HitFix Interview: New 'Scrubs' star Michael Mosley
One of the ABC comedy's fresh faces talks about coming onto 'Scrubs' in Season Nine
Michael Mosley doesn't have the resume of a sitcom star.
A glance over his TV and movie credits include a larger-than-normal number of cops, detectives and FBI agents. In 2009 alone, he played a sheriff on "The Mentalist," had a tragic turn on "Kings" and watched his wife fight for her life on "Three Rivers."
And in his current role, Mosley's playing a medical school burnout with a prison record.
Naturally, it's a comedy.
Mosley is part of the new cast of ABC's "Scrubs," playing Drew, an aspiring doctor with a troubled past who attracts the attention and excessive admiration of John C. McGinley's Dr. Cox and, in the process, the jealousy of Zach Braff's J.D.
It's Mosley's first regular half-hour gig, trying to reinvigorate an Emmy-winning comedy currently in its ninth season. No pressure or anything.
HitFix caught up with Mosley last week to chat about his intense and intensely funny character, how smoothly things work on the long-running show's set and whether the fresh "Scrubs" stars are still being hazed.
HitFix: I know I'm interrupting your lunchbreak here. What episode are you guys up to?
Michael Mosely: We're doing Episode 12. We'll wrap that on Monday.
HitFix: That's 12 of 13?
MM: Yeah, 12 of 13 and that's that.
HitFix: Do you have plans for when the initial run is completed? Will it just be sitting around and waiting to see what comes next for "Scrubs" or do you have other work lined up?
MM: I've got a movie that I shot in Texas called "Restive" and I'm waiting to see what that cut's going to look like and I'm also working on a project with my fiance, we're writing a movie together.
HitFix: So you've got plenty to do while you're in the "Scrubs" holding pattern?
MM: As of right now, we don't know. We don't know. We don't know if there's going to be another order or another season. They're keeping their cards pretty close to their chest right now.
HitFix: After 12 episodes, has the "New Kid" hazing ended yet?
MM: Oh yeah. I think it's all pretty cohesive now at this point. Everybody's all in the same boat. I think it was mostly Zach who was doing most of the hazing.
HitFix: What did that consist of?
MM: Oh, he's just a great guy and he has a great time on set, keeps everything very light and very buoyant. He's a bit of a ball-buster at times, but he's a good guy to have around.
HitFix: Were you a "Scrubs" viewer before?
MM: I was. I liked the show. I always thought it was a unique, farcical kind of piece that I hadn't really seen before.
HitFix: Most of your TV work before had been on hour-long dramas. Had you been looking for the chance to show your comedy side?
MM: You know, I hadn't really done a comedy, except for "Alpha Mom," which was a ["Scrubs" creator] Bill Lawrence-helmed piece that we did two or three years ago. That was a pilot that never got picked up and I'd never done a comedy till then. After working with Bill, I was just blown away by how much fun it was. You get on these hour-long dramas and the mood on the set can be very serious and very epic, but when you work on the comedies, it's really just about being funny and keeping everything funny, so it's important that from the ADs to the producers to the PAs to the guys working at craftie, that we're all just keeping that ethos in the air. When I shot "Alpha Mom" with Bill, we'd do the scene two or three ways according to the script and then he'd say, "Just say whatever you want. Try and crack each other up." Or he'd give you new lines. It was such a fun way to work and I totally wanted to get on to do another comedy. I auditioned and tested for many of them over the years, but it was Old Bill Lawrence who gave me my second swing at it.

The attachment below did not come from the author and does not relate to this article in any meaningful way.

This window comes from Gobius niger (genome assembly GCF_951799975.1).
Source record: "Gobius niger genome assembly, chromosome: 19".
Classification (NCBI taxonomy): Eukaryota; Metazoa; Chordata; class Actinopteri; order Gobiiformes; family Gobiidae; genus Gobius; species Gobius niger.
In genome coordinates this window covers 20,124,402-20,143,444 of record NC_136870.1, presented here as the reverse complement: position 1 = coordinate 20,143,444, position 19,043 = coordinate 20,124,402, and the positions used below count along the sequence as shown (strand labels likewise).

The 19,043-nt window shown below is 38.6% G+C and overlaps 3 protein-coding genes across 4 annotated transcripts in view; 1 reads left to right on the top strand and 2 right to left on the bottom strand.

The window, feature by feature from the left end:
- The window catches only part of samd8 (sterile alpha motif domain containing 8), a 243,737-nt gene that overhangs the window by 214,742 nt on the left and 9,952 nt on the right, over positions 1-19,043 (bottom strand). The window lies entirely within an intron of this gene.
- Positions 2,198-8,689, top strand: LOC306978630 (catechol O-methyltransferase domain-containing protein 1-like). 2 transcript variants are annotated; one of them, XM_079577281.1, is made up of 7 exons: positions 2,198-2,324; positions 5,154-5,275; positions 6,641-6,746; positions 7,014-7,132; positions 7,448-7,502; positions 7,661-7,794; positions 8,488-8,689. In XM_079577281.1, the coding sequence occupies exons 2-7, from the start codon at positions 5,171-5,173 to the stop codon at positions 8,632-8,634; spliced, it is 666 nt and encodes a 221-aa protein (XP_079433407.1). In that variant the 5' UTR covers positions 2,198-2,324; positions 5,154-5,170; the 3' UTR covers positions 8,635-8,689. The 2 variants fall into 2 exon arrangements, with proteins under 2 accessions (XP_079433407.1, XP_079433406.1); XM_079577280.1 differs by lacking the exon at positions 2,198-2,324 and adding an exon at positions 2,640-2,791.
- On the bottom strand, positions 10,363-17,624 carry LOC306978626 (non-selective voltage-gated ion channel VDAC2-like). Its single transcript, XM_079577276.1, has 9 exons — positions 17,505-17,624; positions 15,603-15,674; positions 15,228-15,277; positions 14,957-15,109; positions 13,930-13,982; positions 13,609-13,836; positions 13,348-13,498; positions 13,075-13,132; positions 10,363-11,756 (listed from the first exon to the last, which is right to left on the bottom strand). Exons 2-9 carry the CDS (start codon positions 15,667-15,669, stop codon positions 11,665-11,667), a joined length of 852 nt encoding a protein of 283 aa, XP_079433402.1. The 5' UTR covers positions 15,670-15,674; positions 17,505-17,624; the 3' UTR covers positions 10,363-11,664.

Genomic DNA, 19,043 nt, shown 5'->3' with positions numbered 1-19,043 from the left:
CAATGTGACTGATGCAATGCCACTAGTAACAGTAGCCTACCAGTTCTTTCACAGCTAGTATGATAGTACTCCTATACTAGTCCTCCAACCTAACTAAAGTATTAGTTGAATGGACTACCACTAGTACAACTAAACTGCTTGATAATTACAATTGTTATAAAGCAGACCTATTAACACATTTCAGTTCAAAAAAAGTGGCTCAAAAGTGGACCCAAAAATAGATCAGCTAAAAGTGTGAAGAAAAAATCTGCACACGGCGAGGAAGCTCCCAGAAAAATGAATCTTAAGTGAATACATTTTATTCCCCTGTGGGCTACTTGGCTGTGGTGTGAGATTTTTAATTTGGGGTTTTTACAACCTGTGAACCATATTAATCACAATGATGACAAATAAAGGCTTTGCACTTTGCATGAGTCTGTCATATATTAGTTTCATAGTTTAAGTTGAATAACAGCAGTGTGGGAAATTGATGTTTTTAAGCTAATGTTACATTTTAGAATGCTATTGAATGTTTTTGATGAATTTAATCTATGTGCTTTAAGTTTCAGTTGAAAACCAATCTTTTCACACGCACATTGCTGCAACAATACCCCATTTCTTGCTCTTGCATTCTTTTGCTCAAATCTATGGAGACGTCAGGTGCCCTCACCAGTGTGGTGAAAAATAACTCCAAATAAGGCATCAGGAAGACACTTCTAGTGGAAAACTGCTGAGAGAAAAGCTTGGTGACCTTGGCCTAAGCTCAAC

HitFix: He remembered your from that earlier pilot and reached out to you?
MM: Well, I auditioned for it and I came back in for him and for the other producers and then I tested Disney and ABC and now it's three months later and we've almost wrapped with Season Nine.
HitFix: Do you feel like you have to go extra distance to convince casting directors that, as a drama guy, you can be funny?
MM: I think if you're funny, then it works. That'd probably be a better question for my agent. In the beginning, I think they put me out as that dramatic like like, "Well, we'll give this guy a badge and a gun and have him chase bad guys somewhere down the line." Then I started testing for these comedies so I think that widened the horizons of my team. Then I started getting in more rooms and it became more of a possibility that inevitably one of them would come to fruition. I definitely think that typecasting is something that happens all the time. I wouldn't be surprised if there were a lot of whispers and murmurs when I would audition for some of these comedies in the past and people would probably think, "He's not that guy. He's not a funny guy. He's a serious FBI agent or something."
HitFix: You've done both pilots and established shows before, but "Scrubs" is a little of each at this point. Coming on, did it feel more like a new show, or more like a veteran?
MM: It felt like coming into a new show, but there are still these people who you've known for years, not known, but you've known them in some capacity on your television set. So having that around, definitely made it feel old. The cadence of the show is still the old "Scrubs." But I know it felt new to Bill and a lot of the writers and the showrunners. I know that they were treating it as a new thing and ABC wanted to keep the name brand. So they were pitching it as a continuation of the old. To me? Either one is great. It's terrifying and incredibly humbling to be asked to do the 9th season of a show that's already proven itself to be incredibly well received. Then it's also just as exhilarating to do something that's brand new.
HitFix: How entrenched are the old cast members and the veteran crew members on set? How smoothly does the show run now that it's been around this long?
MM: It works work. Bill is great. He's got "Cougar Town" right across the lot from us, so he'll poke his head in here, changing things up and give us notes and then producers will come in and they'll give us notes and a couple alt readings for jokes or lines, but it's really the most fun I've ever had on a set. Everybody is just so cool and so laid back and so relaxed and we just have such a great time. And it moves quick. We shoot it in five days. When you're doing the hour-longs, you've these crane shots or you've got explosions and it's Friday night at 5 in the morning. But with this thing, it just cooks. Bill, I'll literally be walking from one part of the lot to another to do a rehearsal for the next scene, and one time he drove by on a golf cart and he just shouted out an alt to one of the lines. I have no idea how he knew what we were going to shoot, but he just said, "Hey, Mike, on this one line right here, instead of saying it like this, say it like this, because I think it'll be funnier." And then he's gone. The fact that he's keeping both of these shows in his head at all hours of the day is just fascinating. I think the smoothness of the show can be attributed to Bill's talent as a comedy writer.